Ten years ago, if you would have asked me if I could ever be vegetarian well, you wouldn't have asked me. It was pretty evident by my distaste for all things green that it would never happen. I didn't particularly like the idea of eating meat, especially if people started talking about what cut it was or the animal in general. I would so be vegetarian, I'd say, but I just don't like vegetables enough. Or, but burgers are sooo good. I still like burgers. And Jack in the Box tacos, but I'm not sure that itís really meat in those anyway.
So, how did I get here, with a growing identity as 'The Pregnant Vegetarian'?
First of all, let's get this straight- I'm not pregnant. I was, not long ago. Not long enough ago to be pregnant again yet. But for two of the last 4 years, I was, and I was mostly vegetarian. "TheOccasionallyPregnantMostlyVegetarian" was a bit much for a domain name, though, so I'll live with explaining it.
When I was pregnant with my oldest, who is about to turn five!, we were flat.broke. I had around $150 to spend on groceries for the whole month, and that was pushing it. I was also newly married and newly cooking. We ate a lot of potatoes, canned veggies (which translates to green beans and corn) and meat. Steaks, really, from the 5 for $25 deal at a local grocery store. My midwives gave me all kinds of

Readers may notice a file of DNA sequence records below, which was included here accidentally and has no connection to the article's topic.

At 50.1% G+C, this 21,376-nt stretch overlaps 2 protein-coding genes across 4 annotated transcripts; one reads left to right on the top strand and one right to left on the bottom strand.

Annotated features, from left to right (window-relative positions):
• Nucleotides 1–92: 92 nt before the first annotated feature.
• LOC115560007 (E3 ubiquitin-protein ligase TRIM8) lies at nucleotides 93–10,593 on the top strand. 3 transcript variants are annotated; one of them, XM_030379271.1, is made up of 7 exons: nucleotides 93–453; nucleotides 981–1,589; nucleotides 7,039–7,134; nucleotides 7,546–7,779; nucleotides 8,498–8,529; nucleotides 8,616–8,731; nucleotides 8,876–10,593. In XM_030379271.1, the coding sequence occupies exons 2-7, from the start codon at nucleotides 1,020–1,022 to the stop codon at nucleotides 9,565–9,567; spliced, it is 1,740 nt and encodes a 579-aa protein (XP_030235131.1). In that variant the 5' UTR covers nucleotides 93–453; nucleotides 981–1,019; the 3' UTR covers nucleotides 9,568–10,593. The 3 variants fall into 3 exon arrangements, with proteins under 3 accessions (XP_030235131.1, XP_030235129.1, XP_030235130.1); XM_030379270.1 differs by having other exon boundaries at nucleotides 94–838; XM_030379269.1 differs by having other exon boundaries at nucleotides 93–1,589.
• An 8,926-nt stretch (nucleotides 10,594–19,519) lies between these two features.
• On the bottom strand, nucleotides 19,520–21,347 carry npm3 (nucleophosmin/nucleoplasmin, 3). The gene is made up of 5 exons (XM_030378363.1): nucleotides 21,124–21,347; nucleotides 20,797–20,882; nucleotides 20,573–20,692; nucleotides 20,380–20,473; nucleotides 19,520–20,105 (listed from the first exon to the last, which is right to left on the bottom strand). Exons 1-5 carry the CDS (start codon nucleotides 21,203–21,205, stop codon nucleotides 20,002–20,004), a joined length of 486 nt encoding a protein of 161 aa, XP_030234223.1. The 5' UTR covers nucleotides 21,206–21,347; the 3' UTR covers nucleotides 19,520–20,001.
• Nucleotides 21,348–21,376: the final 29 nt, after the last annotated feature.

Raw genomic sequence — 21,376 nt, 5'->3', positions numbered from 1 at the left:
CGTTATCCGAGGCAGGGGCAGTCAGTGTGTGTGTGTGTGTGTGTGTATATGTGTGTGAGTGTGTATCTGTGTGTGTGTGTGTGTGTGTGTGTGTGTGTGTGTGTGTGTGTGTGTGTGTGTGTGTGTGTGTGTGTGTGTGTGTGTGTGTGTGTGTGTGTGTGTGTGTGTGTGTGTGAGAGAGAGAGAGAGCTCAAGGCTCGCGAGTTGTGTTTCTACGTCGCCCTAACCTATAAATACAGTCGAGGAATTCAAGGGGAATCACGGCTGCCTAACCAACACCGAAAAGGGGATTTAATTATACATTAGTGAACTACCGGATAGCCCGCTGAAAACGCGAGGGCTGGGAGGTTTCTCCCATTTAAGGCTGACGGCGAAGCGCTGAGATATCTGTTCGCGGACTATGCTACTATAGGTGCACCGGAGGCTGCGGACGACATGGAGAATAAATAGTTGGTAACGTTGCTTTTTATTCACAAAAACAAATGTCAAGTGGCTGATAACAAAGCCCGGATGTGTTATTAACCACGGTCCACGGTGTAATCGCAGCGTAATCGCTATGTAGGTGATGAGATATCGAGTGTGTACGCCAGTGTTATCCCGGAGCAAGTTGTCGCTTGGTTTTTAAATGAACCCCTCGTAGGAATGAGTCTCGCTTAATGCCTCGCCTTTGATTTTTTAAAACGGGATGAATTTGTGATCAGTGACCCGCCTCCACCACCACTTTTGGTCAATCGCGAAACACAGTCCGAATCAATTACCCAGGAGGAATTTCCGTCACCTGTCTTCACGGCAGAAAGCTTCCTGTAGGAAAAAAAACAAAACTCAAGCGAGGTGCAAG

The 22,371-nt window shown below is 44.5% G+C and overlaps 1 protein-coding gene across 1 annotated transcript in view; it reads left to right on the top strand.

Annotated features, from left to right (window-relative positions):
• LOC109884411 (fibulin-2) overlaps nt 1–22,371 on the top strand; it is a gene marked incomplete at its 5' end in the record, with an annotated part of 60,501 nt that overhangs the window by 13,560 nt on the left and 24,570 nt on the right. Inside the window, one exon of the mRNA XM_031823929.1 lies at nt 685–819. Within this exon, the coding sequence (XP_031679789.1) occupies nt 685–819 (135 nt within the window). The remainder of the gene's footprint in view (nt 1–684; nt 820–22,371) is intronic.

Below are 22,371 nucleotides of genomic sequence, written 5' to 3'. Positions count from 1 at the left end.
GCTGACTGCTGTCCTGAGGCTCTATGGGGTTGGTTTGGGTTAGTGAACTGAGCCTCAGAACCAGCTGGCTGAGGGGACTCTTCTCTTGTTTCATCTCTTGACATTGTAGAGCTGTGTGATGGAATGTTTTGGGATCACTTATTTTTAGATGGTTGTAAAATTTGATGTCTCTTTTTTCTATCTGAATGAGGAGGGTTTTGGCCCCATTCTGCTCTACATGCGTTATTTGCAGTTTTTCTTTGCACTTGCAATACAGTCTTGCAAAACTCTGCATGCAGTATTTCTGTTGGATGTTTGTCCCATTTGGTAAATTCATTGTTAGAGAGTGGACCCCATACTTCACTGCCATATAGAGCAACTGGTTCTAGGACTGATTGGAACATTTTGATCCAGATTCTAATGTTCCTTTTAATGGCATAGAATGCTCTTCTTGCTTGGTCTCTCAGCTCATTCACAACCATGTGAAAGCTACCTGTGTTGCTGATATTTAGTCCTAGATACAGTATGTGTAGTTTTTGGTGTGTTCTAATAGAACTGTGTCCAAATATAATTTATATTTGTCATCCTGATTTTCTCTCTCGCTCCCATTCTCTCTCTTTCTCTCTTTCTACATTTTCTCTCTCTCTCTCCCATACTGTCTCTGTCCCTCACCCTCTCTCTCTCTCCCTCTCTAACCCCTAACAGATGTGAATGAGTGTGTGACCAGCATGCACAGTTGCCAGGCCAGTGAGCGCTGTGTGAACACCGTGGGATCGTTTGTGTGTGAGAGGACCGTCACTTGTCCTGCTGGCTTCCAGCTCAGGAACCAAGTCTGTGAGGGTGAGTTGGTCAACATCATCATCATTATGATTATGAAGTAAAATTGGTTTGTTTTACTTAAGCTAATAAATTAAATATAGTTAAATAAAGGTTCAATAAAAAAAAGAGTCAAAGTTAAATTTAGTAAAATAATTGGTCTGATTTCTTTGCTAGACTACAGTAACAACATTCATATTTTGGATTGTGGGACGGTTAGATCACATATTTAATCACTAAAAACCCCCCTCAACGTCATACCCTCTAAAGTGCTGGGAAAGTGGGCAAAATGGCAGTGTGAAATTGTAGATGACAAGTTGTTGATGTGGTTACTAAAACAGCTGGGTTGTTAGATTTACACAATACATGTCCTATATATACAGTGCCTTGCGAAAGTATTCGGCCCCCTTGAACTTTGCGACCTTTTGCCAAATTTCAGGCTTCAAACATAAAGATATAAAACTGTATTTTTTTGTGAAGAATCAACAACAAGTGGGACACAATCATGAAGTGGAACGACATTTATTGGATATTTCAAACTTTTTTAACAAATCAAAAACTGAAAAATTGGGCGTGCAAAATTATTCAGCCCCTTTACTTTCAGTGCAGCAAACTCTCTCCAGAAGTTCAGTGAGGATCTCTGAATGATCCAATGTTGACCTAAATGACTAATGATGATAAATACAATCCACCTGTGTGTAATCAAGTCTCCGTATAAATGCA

scoldings encouragement about eating better, and I worked on it. Slowly.
After he was born, I truly wanted to learn to do better, soI obsessed, like Brannans do best. I got 4 or 5 huge cookbooks, one of them being The Vegetarian Mother's Cookbook, wrote out my favorite meals from them, wrote out ingredient lists, then priced every single "staple" item at three different grocery stores. Yeah.
My conclusion was that we could either eat high quality meat and non-organic or not much produce, or we could eat lots of organic produce and low quality meat or no meat. It was slightly terrifying, but I opted for produce.
The Vegetarian Mother's Cookbook became my handbook, not only for recipes but for nutritional information. We were enough into the 'mostly vegetarian' gig by the time I was pregnant with #2 that we rarely bought meat for the house.
Since then, I have settled in enough to consider us vegetarian by definition, but not so strict that I ignore our needs. If we are stuck out with only meat options available, that is what we eat. Recently, I went through an allergy elimination diet that consisted largely of meat. It sucked, but I got through it and learned that I'm not ready to give up this vegetarian gig yet, even if we could afford all-natural-grass-fed-free-range-organic-meat.
And that's really it in a nutshell- You do what you've gotta to keep your family healthy. Make your priorities. Make your food at home. For goodness sakes, make a meal plan. And make it work for you.